Unit of lung and airway research

Environmental impact on host defence in chronic airway diseases.

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Inhaled substances and gases constitute important risk factors in the development of chronic obstructive pulmonary disease (COPD), which is now the third most common disease-related cause of death in the world according to the WHO, affecting more than 400 000 patients in Sweden alone. In industrialized countries, tobacco smoking is the main risk factor, while in developing countries, other types of burning of biomass, such as open fires using wood and biofuels indoors, are believed to be important risk factors.

Recent epidemiological studies indicate that between 5 and 15% of the COPD cases in industrialized countries relate to exposures in the work environment, such as construction and farming. This means that these environmental exposures account for a substantial number of patients with COPD. Additional types of environmental exposures may contribute to clinical cases as well, including air pollution such as combustion exhaust with particulate matter outdoors. 

Inhaled compounds constitute a risk factor in asthma as well, a chronic airway disease that is very common in industrialized countries. In Sweden, the total number of patients with asthma is estimated to be around as much as 1 000 000, although the mortality is very low. Apart from the latter, certain phenotypes of asthma display features that resemble those in COPD. One such feature is the development of chronic airflow limitation in elderly patients. Another such feature is the occurrence of comorbidities.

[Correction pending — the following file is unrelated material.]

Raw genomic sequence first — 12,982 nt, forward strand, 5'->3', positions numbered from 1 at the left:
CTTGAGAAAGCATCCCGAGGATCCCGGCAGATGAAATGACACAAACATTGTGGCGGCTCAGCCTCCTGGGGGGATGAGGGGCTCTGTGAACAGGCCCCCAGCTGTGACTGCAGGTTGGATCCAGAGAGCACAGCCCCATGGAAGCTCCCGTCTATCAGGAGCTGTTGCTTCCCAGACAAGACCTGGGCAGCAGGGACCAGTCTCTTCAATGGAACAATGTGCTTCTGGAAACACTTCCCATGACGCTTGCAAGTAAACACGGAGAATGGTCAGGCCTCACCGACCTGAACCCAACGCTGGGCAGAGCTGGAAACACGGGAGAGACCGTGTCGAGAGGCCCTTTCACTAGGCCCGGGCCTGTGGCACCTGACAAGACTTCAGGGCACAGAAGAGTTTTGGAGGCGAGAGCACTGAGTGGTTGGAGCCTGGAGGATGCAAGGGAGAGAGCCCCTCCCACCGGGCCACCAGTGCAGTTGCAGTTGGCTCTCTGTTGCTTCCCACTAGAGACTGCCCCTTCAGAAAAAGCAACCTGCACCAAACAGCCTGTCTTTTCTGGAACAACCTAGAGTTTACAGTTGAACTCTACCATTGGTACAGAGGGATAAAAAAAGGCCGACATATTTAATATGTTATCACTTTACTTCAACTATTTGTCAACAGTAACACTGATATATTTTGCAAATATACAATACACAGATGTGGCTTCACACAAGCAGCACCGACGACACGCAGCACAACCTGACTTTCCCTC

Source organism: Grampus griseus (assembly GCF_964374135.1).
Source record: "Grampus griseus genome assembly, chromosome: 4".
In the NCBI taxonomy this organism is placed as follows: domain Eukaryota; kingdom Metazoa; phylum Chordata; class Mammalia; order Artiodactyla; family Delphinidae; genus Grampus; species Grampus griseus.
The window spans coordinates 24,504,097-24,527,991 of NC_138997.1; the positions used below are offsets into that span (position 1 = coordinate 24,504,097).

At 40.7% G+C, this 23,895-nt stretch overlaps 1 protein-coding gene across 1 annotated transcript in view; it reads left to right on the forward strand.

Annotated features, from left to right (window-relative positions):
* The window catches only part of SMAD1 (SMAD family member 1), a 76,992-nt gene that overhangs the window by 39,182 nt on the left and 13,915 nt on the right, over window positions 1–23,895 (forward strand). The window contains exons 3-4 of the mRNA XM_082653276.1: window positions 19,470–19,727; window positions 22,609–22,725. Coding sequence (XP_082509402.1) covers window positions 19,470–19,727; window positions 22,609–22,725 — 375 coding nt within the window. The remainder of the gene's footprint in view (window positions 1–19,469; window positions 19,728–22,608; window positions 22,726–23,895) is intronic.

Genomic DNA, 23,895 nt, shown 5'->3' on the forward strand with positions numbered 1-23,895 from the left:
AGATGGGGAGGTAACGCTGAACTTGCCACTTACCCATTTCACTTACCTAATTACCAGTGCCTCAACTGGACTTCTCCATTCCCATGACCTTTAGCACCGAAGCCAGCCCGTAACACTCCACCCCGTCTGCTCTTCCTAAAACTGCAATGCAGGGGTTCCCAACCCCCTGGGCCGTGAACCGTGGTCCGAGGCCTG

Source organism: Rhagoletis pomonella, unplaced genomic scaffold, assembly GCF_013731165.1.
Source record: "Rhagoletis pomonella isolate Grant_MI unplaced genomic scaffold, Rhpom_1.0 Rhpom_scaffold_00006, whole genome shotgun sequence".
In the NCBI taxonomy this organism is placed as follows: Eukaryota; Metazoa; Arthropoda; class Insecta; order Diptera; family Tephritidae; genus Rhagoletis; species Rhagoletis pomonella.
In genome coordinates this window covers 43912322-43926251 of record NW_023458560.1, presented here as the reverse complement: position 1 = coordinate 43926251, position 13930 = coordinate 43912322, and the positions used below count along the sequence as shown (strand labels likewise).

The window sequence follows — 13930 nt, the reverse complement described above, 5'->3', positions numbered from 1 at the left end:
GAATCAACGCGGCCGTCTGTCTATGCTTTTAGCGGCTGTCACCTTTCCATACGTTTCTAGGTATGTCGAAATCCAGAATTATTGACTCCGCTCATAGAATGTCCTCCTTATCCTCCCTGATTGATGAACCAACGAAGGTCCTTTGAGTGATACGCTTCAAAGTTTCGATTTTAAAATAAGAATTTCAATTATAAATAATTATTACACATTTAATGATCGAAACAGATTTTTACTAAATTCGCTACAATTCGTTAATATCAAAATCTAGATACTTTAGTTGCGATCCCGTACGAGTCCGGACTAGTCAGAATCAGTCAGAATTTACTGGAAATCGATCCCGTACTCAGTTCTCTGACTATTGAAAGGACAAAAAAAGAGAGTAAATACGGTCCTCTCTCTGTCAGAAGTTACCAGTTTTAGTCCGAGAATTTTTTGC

Airway infections affect the clinical course in both asthma and COPD, in some patients more than in others, especially in those who also suffer from chronic bronchitis or bronchiectasis. Unfortunately, there is currently no specific treatment that directly counteracts this susceptibility to infections. Most likely, this is due to the poor understanding of fundamental disease mechanisms at the cellular and molecular level.

It is well established that both asthma and COPD are characterized by a considerable accumulation of immunologically active leukocytes in the airways. This accumulation includes innate effector cells, such as neutrophils, eosinophils and macrophages, but also different subpopulations of adaptive immune cells, including both lymphocytes and lymphoid cells. The fact that there is an increased susceptibility to infections despite the increased number of innate effector cells represents an immunological paradox that is poorly understood. This makes it likely that, in both COPD and asthma, it is the coordination of antibacterial function rather than the quantity of these innate effector cells that is missing. This may also be the case in chronic bronchitis and in bronchiectasis, common comorbidities of asthma and COPD with similar immunological aberrations. Along these lines, there is ample evidence that immune signaling via cytokines from lymphocytes directs innate effector cells, and that critical regulators of this immune signaling can be released due to the stimulation of microbial receptors located on immunologically active cells in the exposed organ, whether antigen-presenting or structural cells.

Our line of research is based on the idea that long-term exposure to environmental compounds, such as smoke from burning biomass including tobacco, biofuel, organic dust, small particles, exhaust with particulate matter from combustion engines, causes detrimental alterations in important immune signaling leading to chronic airway disease. We think that these alterations impair the ability of the affected host to cope with microbial stimuli. To address these matters, we characterize the effects of environmental factors on immune signaling in host defence of the airways. We investigate this immune signaling by comparing conditions in patients with chronic airway disease to those of healthy controls, but also in model studies. We map the underlying cellular and molecular mechanisms primarily in relevant body fluids, in tissue, and in primary and genetically modified cells from humans. By combining these studies, we strive to identify new cellular and molecular targets for diagnosis and monitoring of chronic airway disease, ultimately for treatment and prevention as well.